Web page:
I Our situation was truly deplorable, unless the Divine majesty itself would descend to us; for we could not ascend to it. Thus it was necessary that the Son of God should become Immanuel, that is, God with us; and this in order that there might be a mutual union and coalition between his Divinity and the nature of man; for otherwise the proximity could not be sufficiently near, nor could the affinity be sufficiently strong, to authorize us to hope that God would dwell with us. So great was the discordance between our pollution and the perfect purity of God. Although man had remained immaculately innocent, yet his condition would have been too mean for him to approach to God without a Mediator. What, then, can he do, after having been plunged by his fatal fall into death and hell, defiled with so many blemishes, putrefying in his own corruption, and, in a word, overwhelmed with every curse?
II It was his office to swallow up death; who could do this, but he who was life itself? It was his to overcome sin; who could accomplish this, but righteousness itself? It was his to put to flight the powers of the world and of the air; who could do this, but a power superior both to the world and to the air? Now, who possesses life or righteousness, or the empire and power of heaven, but God alone? Therefore the most merciful God, when he determined on our redemption, became himself our Redeemer in the person of his only begotten Son!
XIIIChrist’s Assumption of Real Humanity
IV [...] although the infinite essence of the Word is united in one person with the nature of man, yet we have no idea of its incarceration or confinement. For the Son of God miraculously descended from heaven, yet in such a manner that he never left heaven; he chose to be miraculously conceived in the womb of the Virgin, to live on the earth, and to be suspended on the cross; and yet he never ceased to fill the universe, in the same manner as from the beginning.
XIVThe Union of the Two Natures Constituting the Person of the Mediator
IV For it is surprising how much ignorant persons, and even some who are not altogether destitute of learning, are perplexed by such forms of expression, as they find attributed to Christ, which are not exactly appropriate either to his Divinity or to his humanity. This is for want of considering that they are applicable to his complex person, consisting of God and man, and to his office of Mediator. [...] They lay hold of the properties of his humanity, to destroy his Divinity; on the other hand, they catch at the attributes of his Divinity, to destroy his humanity; and by what is spoken of both natures united, but is applicable separately to neither, they attempt to destroy both. Now, what is this but to contend that Christ is not man, because he is God; that he is not God, because he is man; and that he is neither man nor God, because he is at once both man and God? We conclude, therefore, that Christ, as he is God and man, composed of these two natures united, yet not confounded, is our Lord and the true Son of God, even in his humanity; though not on account of his humanity.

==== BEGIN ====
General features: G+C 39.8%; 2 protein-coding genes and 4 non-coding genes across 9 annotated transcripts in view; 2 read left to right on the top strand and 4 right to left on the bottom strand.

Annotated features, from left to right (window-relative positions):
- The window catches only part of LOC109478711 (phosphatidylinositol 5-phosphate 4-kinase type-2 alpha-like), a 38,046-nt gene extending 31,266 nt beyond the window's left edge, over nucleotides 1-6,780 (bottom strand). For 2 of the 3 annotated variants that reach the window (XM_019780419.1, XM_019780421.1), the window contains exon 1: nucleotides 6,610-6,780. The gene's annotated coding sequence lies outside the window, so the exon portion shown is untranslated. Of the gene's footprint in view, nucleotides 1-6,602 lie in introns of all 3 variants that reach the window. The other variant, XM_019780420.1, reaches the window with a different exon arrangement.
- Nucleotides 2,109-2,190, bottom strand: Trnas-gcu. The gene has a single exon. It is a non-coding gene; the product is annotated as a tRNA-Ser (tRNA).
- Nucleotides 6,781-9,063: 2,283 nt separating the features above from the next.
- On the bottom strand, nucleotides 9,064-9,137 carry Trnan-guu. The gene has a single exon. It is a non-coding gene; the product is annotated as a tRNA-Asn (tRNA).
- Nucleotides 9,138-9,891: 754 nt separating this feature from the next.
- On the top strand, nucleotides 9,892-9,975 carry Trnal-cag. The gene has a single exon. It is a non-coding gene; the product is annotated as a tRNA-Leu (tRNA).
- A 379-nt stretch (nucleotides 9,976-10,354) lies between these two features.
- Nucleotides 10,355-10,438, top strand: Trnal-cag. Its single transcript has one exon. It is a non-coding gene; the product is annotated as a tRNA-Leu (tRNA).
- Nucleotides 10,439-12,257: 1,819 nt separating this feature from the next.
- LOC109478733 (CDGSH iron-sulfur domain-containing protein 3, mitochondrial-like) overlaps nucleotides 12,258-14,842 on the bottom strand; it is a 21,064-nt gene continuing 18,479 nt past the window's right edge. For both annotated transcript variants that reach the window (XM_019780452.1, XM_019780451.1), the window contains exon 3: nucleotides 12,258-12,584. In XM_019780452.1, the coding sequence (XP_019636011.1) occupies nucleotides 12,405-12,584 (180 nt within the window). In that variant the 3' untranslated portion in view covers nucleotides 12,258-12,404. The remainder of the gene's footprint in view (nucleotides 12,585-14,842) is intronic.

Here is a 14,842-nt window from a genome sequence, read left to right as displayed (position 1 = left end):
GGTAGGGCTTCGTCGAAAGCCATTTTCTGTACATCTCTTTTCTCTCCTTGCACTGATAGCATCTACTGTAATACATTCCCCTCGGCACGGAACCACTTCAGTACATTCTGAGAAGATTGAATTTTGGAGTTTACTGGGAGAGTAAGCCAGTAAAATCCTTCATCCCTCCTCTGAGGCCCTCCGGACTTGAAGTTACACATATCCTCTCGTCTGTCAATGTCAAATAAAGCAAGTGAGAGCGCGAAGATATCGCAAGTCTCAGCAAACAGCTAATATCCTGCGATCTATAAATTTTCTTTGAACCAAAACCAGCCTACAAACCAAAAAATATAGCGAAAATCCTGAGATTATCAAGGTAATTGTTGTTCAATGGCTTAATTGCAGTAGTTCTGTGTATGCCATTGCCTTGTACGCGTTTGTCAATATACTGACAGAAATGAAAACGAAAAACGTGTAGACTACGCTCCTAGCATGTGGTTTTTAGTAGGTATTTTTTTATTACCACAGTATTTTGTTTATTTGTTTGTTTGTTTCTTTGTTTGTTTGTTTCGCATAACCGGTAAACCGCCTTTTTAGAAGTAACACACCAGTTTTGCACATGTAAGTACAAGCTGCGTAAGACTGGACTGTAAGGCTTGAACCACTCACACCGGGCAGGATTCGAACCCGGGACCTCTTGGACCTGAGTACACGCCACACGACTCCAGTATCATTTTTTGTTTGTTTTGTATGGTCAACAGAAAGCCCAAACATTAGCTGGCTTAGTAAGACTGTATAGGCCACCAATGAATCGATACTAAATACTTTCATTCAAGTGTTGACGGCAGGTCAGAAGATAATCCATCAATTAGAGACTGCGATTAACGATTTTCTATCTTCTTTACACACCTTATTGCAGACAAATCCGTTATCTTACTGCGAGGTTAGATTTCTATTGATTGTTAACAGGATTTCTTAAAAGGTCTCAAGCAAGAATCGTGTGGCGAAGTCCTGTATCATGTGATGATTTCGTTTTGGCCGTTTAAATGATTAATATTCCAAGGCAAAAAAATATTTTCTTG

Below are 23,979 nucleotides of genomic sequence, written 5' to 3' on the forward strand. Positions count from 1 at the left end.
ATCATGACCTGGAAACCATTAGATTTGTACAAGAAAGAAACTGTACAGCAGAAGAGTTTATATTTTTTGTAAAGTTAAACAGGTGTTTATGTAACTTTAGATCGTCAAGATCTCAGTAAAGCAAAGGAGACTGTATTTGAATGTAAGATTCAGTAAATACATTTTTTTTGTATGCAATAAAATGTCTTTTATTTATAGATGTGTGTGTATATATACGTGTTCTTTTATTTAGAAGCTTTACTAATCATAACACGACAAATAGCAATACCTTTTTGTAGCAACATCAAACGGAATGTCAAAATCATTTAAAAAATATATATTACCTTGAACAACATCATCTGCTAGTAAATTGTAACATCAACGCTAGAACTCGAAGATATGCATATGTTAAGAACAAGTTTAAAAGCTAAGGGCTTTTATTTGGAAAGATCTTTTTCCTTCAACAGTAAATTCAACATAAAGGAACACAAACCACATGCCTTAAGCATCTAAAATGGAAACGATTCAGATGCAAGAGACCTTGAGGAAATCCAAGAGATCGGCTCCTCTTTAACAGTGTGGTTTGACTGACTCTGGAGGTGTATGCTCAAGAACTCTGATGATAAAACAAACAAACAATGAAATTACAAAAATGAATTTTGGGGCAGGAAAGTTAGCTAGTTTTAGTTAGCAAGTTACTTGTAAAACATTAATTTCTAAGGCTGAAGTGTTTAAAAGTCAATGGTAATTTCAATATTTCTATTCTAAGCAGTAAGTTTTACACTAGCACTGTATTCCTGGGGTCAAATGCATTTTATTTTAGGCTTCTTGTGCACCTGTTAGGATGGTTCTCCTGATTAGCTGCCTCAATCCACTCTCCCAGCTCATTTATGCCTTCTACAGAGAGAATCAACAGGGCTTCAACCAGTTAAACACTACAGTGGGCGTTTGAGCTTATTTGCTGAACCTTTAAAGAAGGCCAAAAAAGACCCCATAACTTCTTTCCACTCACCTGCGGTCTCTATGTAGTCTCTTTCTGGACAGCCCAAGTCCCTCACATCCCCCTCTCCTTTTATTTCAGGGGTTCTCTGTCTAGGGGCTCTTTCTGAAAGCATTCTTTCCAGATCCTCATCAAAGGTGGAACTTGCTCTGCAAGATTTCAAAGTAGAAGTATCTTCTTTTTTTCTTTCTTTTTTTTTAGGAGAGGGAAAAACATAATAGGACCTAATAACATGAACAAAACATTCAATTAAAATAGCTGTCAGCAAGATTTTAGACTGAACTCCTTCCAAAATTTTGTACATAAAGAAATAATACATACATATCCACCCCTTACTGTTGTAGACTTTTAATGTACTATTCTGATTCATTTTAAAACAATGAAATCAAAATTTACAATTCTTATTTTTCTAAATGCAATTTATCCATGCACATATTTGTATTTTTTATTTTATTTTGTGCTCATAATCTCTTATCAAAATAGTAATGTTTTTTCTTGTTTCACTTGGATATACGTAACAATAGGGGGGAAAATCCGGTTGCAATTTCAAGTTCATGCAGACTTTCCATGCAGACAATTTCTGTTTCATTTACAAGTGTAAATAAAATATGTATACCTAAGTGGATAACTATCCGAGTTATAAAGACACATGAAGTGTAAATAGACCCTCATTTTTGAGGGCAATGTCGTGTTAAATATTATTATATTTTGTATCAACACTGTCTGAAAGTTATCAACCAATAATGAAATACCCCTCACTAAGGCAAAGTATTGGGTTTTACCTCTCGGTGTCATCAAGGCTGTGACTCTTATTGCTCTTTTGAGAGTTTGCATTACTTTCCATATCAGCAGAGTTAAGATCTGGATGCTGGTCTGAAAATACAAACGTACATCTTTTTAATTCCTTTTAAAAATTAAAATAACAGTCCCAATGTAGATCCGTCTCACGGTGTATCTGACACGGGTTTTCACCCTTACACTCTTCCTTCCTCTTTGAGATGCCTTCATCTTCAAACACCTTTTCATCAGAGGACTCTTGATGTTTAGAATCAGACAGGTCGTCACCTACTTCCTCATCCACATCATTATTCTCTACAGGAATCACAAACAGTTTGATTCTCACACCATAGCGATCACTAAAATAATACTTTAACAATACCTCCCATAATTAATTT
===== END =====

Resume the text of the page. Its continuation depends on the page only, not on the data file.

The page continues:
XVIChrist’s Execution of the Office of a Redeemer to Procure Our Salvation. His Death, Resurrection, and Ascension to Heaven
X If Christ had merely died a corporeal death, no end would have been accomplished by it; it was requisite, also, that he should feel the severity of the Divine vengeance, in order to appease the wrath of God, and satisfy his justice. Hence it was necessary for him to contend with the powers of hell and the horror of eternal death. [...] Therefore it is no wonder, if he be said to have descended into hell, since he suffered that death which the wrath of God inflicts on transgressors.
XIII For how was it possible for him by dying to liberate us from death, if he had himself remained under its power? how could he have obtained the victory for us, if he had been vanquished in the contest? Wherefore we ascribe our salvation partly to the death of Christ, and partly to his resurrection; we believe that sin was abolished, and death destroyed, by the former; that righteousness was restored, and life established, by the latter; yet so that the former discovers its power and efficacy in us by means of the latter.

His resurrection is properly followed in the Creed by his ascension to heaven. For though Christ began to make a more illustrious display of his glory and power at his resurrection, having now laid aside the abject and ignoble condition of this mortal life, and the ignominy of the cross, yet his ascension into heaven was the real commencement of his reign. [...] Now, he proposes a consolation for his corporeal absence, that he “will not leave them comfortless, or orphans, but will come again to them,” in a manner invisible indeed, but more desirable; because they were then taught by a more certain experience that the authority which he enjoys, and the power which he exercises, is sufficient for the faithful, not only to procure them a blessed life, but to insure them a happy death. And, indeed, we see how largely he then increased the effusions of his Spirit, how greatly he advanced the magnificence of his reign, and what superior power he exerted both in assisting his friends, and in defeating his enemies.

text checked (see note) Aug 2012